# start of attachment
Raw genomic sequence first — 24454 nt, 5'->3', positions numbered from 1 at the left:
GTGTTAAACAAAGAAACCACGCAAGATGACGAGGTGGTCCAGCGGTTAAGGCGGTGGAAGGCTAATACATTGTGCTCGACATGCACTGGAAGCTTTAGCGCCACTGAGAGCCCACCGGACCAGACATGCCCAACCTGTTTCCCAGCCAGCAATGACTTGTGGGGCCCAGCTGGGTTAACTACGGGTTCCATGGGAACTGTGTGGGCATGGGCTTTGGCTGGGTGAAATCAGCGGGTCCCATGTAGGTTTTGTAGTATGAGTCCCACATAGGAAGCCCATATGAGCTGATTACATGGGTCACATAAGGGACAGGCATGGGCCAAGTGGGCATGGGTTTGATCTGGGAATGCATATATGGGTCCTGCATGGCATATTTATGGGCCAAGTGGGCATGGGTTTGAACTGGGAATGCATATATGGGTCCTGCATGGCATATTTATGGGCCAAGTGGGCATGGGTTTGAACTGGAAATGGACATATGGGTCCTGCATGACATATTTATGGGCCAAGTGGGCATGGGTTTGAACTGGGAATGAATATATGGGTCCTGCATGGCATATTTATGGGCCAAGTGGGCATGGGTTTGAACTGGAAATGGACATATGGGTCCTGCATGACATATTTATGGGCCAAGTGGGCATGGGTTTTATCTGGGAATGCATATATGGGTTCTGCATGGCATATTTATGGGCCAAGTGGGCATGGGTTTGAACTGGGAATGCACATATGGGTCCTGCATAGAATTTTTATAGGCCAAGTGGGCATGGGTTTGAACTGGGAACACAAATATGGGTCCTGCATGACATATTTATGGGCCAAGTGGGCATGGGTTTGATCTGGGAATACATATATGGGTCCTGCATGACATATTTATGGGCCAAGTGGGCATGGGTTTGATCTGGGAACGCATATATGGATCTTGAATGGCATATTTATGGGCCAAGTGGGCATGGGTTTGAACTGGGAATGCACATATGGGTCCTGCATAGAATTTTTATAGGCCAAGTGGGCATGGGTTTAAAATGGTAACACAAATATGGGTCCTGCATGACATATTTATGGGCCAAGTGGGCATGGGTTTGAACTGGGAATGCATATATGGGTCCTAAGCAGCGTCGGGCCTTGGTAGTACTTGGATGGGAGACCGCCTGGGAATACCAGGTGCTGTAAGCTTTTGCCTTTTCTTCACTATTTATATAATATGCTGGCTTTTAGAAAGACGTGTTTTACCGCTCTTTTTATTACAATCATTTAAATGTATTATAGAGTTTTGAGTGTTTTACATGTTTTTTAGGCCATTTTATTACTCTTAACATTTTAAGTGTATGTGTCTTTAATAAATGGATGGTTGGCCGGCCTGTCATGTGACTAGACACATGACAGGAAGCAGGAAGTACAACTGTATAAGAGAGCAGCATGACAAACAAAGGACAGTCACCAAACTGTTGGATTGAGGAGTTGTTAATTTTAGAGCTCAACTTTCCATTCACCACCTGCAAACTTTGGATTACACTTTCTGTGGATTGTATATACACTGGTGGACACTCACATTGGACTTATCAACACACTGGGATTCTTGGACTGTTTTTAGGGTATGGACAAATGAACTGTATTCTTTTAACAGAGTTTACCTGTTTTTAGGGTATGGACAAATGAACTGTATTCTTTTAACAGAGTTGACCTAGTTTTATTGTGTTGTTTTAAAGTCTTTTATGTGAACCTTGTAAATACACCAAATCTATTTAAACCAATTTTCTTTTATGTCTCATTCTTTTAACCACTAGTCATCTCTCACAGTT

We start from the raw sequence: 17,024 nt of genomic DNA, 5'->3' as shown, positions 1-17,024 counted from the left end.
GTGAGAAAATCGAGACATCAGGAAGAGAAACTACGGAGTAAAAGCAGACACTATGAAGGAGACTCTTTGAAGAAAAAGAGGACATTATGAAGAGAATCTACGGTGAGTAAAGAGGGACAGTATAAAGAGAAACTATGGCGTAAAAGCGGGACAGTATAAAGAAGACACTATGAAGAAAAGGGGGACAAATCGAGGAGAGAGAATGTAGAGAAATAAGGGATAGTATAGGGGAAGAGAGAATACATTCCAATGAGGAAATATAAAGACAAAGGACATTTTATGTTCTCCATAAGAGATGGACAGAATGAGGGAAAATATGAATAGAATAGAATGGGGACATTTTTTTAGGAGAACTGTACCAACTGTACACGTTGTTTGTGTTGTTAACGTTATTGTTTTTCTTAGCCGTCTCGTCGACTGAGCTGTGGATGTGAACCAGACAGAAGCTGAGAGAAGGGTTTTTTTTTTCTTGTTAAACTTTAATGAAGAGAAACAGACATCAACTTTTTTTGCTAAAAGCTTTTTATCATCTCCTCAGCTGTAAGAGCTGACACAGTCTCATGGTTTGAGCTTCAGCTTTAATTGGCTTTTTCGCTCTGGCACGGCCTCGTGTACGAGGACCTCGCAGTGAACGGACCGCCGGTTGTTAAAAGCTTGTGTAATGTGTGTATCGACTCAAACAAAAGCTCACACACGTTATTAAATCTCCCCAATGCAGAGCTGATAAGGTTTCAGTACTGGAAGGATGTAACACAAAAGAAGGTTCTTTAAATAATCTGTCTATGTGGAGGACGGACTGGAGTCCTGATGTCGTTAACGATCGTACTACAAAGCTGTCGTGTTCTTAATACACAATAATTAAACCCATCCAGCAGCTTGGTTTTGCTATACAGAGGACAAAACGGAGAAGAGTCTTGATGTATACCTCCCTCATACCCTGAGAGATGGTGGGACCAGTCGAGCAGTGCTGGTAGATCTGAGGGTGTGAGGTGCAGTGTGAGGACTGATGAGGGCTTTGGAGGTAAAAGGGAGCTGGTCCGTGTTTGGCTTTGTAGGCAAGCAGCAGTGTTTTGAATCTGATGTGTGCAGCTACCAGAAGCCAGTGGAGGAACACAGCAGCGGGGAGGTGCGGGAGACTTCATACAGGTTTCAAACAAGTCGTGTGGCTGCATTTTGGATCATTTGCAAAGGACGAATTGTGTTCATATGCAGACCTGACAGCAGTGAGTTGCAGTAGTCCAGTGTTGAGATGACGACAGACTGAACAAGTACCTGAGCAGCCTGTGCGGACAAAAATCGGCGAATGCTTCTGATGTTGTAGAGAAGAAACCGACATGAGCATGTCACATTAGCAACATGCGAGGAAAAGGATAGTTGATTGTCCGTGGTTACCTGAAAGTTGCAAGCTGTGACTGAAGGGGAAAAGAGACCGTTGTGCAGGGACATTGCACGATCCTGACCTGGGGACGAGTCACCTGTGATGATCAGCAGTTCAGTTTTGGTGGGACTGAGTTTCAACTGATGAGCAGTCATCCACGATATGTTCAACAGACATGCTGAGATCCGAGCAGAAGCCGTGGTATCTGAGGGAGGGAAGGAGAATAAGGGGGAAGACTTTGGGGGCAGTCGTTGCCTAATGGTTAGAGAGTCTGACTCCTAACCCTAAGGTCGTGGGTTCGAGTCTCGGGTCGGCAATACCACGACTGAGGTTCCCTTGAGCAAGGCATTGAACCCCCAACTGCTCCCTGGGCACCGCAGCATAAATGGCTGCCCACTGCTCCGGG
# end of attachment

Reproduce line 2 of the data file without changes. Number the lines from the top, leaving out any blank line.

GTGTTAAACAAAGAAACCACGCAAGATGACGAGGTGGTCCAGCGGTTAAGGCGGTGGAAGGCTAATACATTGTGCTCGACATGCACTGGAAGCTTTAGCGCCACTGAGAGCCCACCGGACCAGACATGCCCAACCTGTTTCCCAGCCAGCAATGACTTGTGGGGCCCAGCTGGGTTAACTACGGGTTCCATGGGAACTGTGTGGGCATGGGCTTTGGCTGGGTGAAATCAGCGGGTCCCATGTAGGTTTTGTAGTATGAGTCCCACATAGGAAGCCCATATGAGCTGATTACATGGGTCACATAAGGGACAGGCATGGGCCAAGTGGGCATGGGTTTGATCTGGGAATGCATATATGGGTCCTGCATGGCATATTTATGGGCCAAGTGGGCATGGGTTTGAACTGGGAATGCATATATGGGTCCTGCATGGCATATTTATGGGCCAAGTGGGCATGGGTTTGAACTGGAAATGGACATATGGGTCCTGCATGACATATTTATGGGCCAAGTGGGCATGGGTTTGAACTGGGAATGAATATATGGGTCCTGCATGGCATATTTATGGGCCAAGTGGGCATGGGTTTGAACTGGAAATGGACATATGGGTCCTGCATGACATATTTATGGGCCAAGTGGGCATGGGTTTTATCTGGGAATGCATATATGGGTTCTGCATGGCATATTTATGGGCCAAGTGGGCATGGGTTTGAACTGGGAATGCACATATGGGTCCTGCATAGAATTTTTATAGGCCAAGTGGGCATGGGTTTGAACTGGGAACACAAATATGGGTCCTGCATGACATATTTATGGGCCAAGTGGGCATGGGTTTGATCTGGGAATACATATATGGGTCCTGCATGACATATTTATGGGCCAAGTGGGCATGGGTTTGATCTGGGAACGCATATATGGATCTTGAATGGCATATTTATGGGCCAAGTGGGCATGGGTTTGAACTGGGAATGCACATATGGGTCCTGCATAGAATTTTTATAGGCCAAGTGGGCATGGGTTTAAAATGGTAACACAAATATGGGTCCTGCATGACATATTTATGGGCCAAGTGGGCATGGGTTTGAACTGGGAATGCATATATGGGTCCTAAGCAGCGTCGGGCCTTGGTAGTACTTGGATGGGAGACCGCCTGGGAATACCAGGTGCTGTAAGCTTTTGCCTTTTCTTCACTATTTATATAATATGCTGGCTTTTAGAAAGACGTGTTTTACCGCTCTTTTTATTACAATCATTTAAATGTATTATAGAGTTTTGAGTGTTTTACATGTTTTTTAGGCCATTTTATTACTCTTAACATTTTAAGTGTATGTGTCTTTAATAAATGGATGGTTGGCCGGCCTGTCATGTGACTAGACACATGACAGGAAGCAGGAAGTACAACTGTATAAGAGAGCAGCATGACAAACAAAGGACAGTCACCAAACTGTTGGATTGAGGAGTTGTTAATTTTAGAGCTCAACTTTCCATTCACCACCTGCAAACTTTGGATTACACTTTCTGTGGATTGTATATACACTGGTGGACACTCACATTGGACTTATCAACACACTGGGATTCTTGGACTGTTTTTAGGGTATGGACAAATGAACTGTATTCTTTTAACAGAGTTTACCTGTTTTTAGGGTATGGACAAATGAACTGTATTCTTTTAACAGAGTTGACCTAGTTTTATTGTGTTGTTTTAAAGTCTTTTATGTGAACCTTGTAAATACACCAAATCTATTTAAACCAATTTTCTTTTATGTCTCATTCTTTTAACCACTAGTCATCTCTCACAGTT